Studying public documentation is extremely useful when reconstructing historical events, since it provides us with an officially attested vision thereof. Unlike chronicles and histories, being these accounts written from the subjectivity of either an observer or, at most, a remote-in-time inquirer, public documents, being drafted by such a group of professionals in writing data down –scribes and notaries–, offer a direct testimony by those events’ main persons or at least by firsthand informants.

This is why in the course of our research we try to locate a larger quantity of public deeds, and although some of them are not directly related to the history of the Canary Islands, the possibility that these end up providing unknown, unnoticed or at least curious data always does exist. This is the case of the testament of Pedro García de Herrera, Marshal of Castile and father of the last consort Lord of the Isles of Canaria, Diego García de Herrera.

(more…)

Más / More...

The death of Guillén Peraza

Possible remains of Guillén Peraza, marked number 4, discovered during archaeological excavations conducted by Professors Bertila Galván Santos and Juan Francisco Navarrro Mederos in the Church of the Assumption, San Sebastián de La Gomera (source: PÉREZ (2005), p. 294).

Between 1979 and 1980, a team of archaeologists led by Professors Bertila Galván Santos and Juan Francisco Navarro Mederos executed an excavation of urgency in the Church of the Assumption (San Sebastián de La Gomera), a building that would be subjected to a major reform. At the deepest level of the burials located in the former Main Chapel, beneath the remains of other dead, the experts discovered the skeleton of a young man who had a lateral skull fracture and who was lying in an oblique orientation relative to that of the temple’s nave. The presence of a blanca –a Castilian coin minted during the reign of Enrique IV– at a level just above that of the remains allowed to date the burial as possible before 1471. Fragments of Andalusian tiles and stone-and-mud rubble ventured the existence of an ancient chapel, oriented differently from the current church, which would explain the unusual position of the body.[1]NAVARRO (1984), pp. 588-590, 593-594.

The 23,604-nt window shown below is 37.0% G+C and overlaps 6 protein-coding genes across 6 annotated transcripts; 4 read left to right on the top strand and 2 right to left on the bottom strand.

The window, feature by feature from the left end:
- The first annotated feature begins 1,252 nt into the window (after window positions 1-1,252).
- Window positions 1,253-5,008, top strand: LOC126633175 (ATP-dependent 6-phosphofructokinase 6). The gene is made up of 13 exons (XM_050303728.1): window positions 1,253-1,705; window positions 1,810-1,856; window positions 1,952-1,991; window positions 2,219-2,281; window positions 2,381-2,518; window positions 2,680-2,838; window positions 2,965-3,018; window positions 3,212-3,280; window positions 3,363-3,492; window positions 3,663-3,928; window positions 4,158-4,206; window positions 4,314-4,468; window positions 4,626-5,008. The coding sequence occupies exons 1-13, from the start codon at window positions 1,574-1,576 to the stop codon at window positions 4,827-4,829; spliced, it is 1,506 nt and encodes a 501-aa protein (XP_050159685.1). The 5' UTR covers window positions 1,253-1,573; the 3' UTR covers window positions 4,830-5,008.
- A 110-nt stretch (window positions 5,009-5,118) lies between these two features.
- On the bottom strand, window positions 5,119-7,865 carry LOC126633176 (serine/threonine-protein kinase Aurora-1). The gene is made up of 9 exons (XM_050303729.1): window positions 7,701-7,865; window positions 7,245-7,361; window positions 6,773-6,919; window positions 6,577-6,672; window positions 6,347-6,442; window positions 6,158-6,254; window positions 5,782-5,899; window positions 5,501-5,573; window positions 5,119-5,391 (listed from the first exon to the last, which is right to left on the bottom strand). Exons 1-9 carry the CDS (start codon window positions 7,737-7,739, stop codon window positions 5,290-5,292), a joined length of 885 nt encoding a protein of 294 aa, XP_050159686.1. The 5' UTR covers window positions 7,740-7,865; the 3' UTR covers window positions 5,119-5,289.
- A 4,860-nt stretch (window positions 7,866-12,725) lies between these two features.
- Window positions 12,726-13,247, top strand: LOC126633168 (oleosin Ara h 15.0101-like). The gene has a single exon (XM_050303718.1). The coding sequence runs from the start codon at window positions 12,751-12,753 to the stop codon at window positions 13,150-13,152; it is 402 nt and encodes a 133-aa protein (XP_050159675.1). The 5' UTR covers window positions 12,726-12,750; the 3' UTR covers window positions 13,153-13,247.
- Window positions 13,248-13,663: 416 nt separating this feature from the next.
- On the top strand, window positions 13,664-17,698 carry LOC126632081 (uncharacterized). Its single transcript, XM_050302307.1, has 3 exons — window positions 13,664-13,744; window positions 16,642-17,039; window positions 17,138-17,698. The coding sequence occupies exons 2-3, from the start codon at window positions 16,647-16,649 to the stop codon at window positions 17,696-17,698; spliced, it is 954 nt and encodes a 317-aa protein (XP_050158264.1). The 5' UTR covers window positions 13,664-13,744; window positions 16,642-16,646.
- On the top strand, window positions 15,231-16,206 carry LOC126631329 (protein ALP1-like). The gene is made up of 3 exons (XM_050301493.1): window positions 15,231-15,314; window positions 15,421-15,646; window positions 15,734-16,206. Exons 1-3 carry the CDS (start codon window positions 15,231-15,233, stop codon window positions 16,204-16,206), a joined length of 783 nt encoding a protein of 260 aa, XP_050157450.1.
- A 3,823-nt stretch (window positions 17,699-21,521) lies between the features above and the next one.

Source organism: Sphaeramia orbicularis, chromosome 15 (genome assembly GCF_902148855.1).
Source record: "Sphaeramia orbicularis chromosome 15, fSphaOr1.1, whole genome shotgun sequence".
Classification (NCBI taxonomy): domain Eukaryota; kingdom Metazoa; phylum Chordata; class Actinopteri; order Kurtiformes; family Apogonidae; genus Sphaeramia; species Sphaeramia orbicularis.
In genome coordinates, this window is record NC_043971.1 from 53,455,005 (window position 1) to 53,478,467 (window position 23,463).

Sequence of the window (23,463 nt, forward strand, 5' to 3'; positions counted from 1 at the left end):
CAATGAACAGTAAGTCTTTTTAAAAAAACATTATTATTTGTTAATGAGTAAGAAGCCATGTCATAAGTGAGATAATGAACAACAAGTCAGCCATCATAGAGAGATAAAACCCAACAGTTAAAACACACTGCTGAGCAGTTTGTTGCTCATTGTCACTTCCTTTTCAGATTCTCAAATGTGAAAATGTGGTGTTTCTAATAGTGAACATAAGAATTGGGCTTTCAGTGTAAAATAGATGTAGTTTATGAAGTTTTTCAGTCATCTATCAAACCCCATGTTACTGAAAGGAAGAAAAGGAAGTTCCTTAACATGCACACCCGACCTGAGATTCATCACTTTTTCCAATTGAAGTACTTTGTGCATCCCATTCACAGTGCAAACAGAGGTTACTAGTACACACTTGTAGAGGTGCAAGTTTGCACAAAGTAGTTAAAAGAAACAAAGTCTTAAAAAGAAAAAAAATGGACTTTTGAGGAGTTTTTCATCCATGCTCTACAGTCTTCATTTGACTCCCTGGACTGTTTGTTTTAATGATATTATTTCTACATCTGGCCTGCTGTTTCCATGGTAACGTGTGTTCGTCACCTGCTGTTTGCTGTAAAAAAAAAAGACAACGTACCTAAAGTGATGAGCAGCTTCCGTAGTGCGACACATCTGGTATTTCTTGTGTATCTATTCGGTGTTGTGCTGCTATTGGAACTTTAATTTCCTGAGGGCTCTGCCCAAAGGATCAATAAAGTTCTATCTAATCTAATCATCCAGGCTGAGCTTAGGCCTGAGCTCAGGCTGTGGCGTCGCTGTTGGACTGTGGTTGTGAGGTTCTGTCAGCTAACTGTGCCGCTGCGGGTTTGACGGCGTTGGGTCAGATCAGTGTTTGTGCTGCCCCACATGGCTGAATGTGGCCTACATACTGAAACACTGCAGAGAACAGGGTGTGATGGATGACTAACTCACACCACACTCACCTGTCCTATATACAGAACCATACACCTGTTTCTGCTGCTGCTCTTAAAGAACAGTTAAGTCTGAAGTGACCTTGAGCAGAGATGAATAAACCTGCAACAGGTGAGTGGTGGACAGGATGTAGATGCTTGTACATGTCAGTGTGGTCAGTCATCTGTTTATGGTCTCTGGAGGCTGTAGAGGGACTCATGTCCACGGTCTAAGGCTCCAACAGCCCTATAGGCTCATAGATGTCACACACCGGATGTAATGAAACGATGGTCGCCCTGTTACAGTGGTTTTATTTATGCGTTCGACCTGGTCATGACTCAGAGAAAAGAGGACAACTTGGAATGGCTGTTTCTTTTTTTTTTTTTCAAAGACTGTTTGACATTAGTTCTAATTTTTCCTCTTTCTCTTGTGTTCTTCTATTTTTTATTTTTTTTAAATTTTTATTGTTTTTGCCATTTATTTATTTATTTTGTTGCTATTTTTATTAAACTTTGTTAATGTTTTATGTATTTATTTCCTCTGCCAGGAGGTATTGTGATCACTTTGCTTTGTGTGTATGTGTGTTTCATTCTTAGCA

Even without the modern techniques of genetic identification, evidence suggested a name in an almost incontestable way: that young man was likely to be Guillén Peraza, only legitimate son of Fernán Peraza the Elder.

(more…)

Más / More...

San Marcial del Rubicón: A dramatic rehearsal

Barranquillo y sendero que conduce hasta el yacimiento de San Marcial del Rubicón (Lanzarote).

The ravine and path leading to the archaeological site of San Marcial del Rubicón, Lanzarote (source: PROYECTO TARHA).

Et demourerent euls et ceuls de l’isle Lancelot en bon accord. Apres commencerent un chastel qui s’apelle Rubicom, et laisserent la une partie de leurs gens;

And were well agreed them and those of the island of Lanzarote. Then they began a castle named Rubicon, and left there part of their people;

Le Canarien (text G) –SERRA (1964), pp. 24-25– (this translation by PROYECTO TARHA).

Its characters never knew. Probably most of the hundreds of tourists who weekly lie in the sun just a few steps away will not either. But over six hundred years ago, on the sandy mouth of this humble ravine, an experiment of great historical significance was carried out.

(more…)

Más / More...